If you are in a collective culture you may notice fences around physical property or shutters closed at night. Also, when invited to a home you may notice houseguests have more restrictions on the home space than what a houseguest would have in the United States. Even the saying "Mi casa es su casa," does not really mean that you as a house guest have free reign of the home, it simply means they will make you feel welcome and entertain, feed you etc., but there will always be areas of the home that are "off limits" to guests. If you are a guest in a collective culture you are not expected to get your own towel, or help yourself to orange juice in the fridge, the host will get those things for you. You are not expected to be a servant and will be served upon when in their homes.

In some collective cultures the concept of privacy falls into the category of keeping their lives private, not isolating you from others in order to achieve privacy.

I was traveling with a Colombian colleague from Bogota to the US. As soon as we were settled and in flight, I pulled out a book to read. I did not notice that my friend was uncomfortable, but I did wonder why she sat there with a blank stare. I offered her a magazine to read, to which she turned down. It was not until much later that she asked me why I read my book on the airplane. I explained to her that reading while flying or lying on a beach is considered "down time" or "private time," to an American. She explained to me that in her culture it is rude to do such things when in the presence of others. When with others, in her country, you are expected to interact and be social. To read in their presence means that you don't like them and is considered to be rude behavior. I apologized to her and explained it was not my intent to offend or hurt, just following my own cultural norms. From that point forward I never repeated that mistake.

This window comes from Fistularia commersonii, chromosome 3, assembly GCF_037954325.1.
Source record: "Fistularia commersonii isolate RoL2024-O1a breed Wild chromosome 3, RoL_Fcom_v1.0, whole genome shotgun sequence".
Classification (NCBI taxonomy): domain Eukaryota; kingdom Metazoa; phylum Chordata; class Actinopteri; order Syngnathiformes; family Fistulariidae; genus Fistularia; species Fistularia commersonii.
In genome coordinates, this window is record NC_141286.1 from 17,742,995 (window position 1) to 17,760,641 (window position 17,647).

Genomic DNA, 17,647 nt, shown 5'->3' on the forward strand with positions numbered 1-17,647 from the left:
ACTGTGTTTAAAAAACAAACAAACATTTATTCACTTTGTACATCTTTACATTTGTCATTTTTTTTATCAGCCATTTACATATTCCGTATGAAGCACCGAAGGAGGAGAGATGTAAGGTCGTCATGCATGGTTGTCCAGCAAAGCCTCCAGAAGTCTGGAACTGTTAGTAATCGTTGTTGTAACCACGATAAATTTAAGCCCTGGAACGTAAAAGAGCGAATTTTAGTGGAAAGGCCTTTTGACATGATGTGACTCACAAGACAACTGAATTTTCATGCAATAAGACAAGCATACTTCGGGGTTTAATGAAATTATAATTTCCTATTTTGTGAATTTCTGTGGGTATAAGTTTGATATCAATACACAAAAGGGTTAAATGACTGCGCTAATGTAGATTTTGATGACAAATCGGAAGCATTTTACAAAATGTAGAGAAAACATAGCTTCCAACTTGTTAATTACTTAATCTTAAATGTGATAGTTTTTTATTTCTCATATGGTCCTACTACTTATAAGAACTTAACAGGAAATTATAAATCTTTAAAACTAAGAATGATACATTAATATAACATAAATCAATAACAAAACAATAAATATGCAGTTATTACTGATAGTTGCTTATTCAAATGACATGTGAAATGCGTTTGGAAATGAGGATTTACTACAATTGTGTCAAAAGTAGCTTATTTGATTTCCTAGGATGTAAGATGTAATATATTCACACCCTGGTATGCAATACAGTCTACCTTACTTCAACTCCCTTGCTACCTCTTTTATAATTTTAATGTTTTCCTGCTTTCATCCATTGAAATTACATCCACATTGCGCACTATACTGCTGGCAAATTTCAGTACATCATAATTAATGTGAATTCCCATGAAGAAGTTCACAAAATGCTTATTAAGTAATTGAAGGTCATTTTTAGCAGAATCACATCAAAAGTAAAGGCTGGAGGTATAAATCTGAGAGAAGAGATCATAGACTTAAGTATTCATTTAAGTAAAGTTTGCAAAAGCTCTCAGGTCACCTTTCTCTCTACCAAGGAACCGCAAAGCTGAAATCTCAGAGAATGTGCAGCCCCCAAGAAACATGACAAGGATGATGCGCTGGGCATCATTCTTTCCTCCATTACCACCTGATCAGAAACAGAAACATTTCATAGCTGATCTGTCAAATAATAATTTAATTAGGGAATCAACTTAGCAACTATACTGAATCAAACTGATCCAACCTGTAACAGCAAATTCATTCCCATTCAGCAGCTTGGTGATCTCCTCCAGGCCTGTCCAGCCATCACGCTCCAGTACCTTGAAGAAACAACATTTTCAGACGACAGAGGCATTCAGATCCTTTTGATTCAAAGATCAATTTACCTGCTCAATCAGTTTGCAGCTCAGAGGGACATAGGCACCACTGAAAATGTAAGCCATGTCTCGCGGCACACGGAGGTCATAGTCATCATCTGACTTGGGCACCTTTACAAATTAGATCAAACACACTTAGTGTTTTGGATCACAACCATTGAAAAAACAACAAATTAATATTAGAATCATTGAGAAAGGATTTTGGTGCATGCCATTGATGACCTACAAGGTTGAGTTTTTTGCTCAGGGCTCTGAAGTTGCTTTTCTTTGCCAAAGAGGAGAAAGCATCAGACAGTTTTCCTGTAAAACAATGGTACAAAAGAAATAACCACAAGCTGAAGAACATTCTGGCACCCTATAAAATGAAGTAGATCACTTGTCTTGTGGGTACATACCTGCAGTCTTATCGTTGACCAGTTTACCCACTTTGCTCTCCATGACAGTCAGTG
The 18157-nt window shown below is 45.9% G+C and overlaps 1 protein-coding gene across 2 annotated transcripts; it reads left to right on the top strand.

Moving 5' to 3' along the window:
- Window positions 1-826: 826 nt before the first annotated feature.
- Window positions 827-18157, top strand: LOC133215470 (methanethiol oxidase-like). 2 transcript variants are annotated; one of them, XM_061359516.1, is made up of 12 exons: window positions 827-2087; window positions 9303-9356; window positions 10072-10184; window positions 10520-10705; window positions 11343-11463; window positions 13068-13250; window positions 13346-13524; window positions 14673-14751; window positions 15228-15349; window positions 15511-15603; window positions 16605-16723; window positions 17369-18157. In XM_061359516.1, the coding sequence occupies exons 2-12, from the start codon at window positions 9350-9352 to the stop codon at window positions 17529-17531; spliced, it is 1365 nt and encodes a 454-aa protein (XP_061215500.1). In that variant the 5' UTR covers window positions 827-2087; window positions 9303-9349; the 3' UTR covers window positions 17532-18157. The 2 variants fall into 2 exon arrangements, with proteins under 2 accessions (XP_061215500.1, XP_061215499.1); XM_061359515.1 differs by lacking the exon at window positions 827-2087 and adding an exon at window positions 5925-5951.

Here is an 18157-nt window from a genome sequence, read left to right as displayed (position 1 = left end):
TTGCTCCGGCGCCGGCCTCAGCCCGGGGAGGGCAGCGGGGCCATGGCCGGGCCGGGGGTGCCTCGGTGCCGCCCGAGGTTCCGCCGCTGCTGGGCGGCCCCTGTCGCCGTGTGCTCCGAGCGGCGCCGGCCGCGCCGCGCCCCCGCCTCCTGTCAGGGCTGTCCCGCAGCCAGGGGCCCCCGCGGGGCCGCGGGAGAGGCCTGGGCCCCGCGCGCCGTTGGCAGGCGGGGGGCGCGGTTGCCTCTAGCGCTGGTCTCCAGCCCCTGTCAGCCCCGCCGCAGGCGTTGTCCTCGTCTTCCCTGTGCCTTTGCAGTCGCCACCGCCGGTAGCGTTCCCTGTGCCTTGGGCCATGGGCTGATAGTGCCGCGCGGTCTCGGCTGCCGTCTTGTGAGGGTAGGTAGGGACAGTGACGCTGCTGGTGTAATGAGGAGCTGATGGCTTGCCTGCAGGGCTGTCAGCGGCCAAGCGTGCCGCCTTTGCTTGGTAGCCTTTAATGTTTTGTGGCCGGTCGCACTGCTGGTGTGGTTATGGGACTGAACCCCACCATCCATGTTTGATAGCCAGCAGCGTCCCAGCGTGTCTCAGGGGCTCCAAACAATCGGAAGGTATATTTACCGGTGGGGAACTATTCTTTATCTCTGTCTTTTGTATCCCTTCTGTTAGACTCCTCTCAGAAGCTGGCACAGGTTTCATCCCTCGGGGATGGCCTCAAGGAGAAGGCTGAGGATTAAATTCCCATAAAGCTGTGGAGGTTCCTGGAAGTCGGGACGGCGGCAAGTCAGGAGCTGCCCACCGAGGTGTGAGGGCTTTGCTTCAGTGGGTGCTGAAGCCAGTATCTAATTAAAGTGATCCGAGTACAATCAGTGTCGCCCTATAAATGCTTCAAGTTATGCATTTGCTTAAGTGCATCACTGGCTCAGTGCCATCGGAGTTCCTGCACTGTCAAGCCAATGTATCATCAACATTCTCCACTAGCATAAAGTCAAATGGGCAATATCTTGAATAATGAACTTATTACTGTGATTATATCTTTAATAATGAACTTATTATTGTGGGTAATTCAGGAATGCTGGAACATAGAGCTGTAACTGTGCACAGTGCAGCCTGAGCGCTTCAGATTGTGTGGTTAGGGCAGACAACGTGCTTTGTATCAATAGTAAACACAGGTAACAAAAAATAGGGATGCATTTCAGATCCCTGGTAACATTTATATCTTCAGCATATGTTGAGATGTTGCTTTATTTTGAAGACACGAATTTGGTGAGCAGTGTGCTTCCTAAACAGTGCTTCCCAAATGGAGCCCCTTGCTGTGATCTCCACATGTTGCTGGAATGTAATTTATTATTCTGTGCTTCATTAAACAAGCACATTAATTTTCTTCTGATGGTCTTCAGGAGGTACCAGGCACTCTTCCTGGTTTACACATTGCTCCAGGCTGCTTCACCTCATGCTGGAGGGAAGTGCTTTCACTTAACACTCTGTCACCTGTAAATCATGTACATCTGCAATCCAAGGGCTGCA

I end this piece with the following: "What you may consider to be private, may actually be offensive to someone from a culture different than your own. If you do something and notice a reaction in your counterpart, take a moment to reflect and change your behavior. It will go a long way in preventing misunderstanding and/or possible hurt feelings." Candida Marques – Global Arrival © 2018.

To Be or Not To Be
A French and American Perspective

One of the most fundamental differences in French and American views is the conception of the ideal state vs. the reality, or what can actually be achieved.

Americans value the ideal man, woman, child, family, community etc. The concept of living the ideal life is so entrenched in the American's belief system that they strive for perfection without ever being aware of the high standards they hold for themselves. This is reflected in the work of Norman Rockwell, a painter whose enormous popularity resulted from his ability to portray the American ideals of his time and transpose them into artwork. His images of perfection made him an American Icon and his art has served as an "American Family Album." The work of Mr. Rockwell portrays what the average American then and even today would like to have their families look like, or what they feel they themselves should look like.

Even with the slight cultural shifts in the American way of life since Rockwell's time, Americans still see these kinds of idealized images as actually achievable. It is reflected in the belief that anyone can achieve anything with enough hard work and determination. It is displayed in the American sayings: "Practice makes perfect" and "if you believe you can achieve, than you will." These mantras simply don't exist and have no equivalent or translation in the French culture and in the French language.

Most Americans see things as black or white, bad or good, right or wrong, a success or a failure. If anything goes wrong in the quest to achieve the ideal, then it becomes a failure. Any deviation from the ideal becomes a problem to be repaired and is treated as such, it can even become catastrophic. For example, recurring arguments between couples is enough to make them think their relationship is in trouble and that they must seek counseling or get a divorce. A child who doesn't reach a certain developmental milestones by a certain time warrants concern from teachers, parents and pediatricians.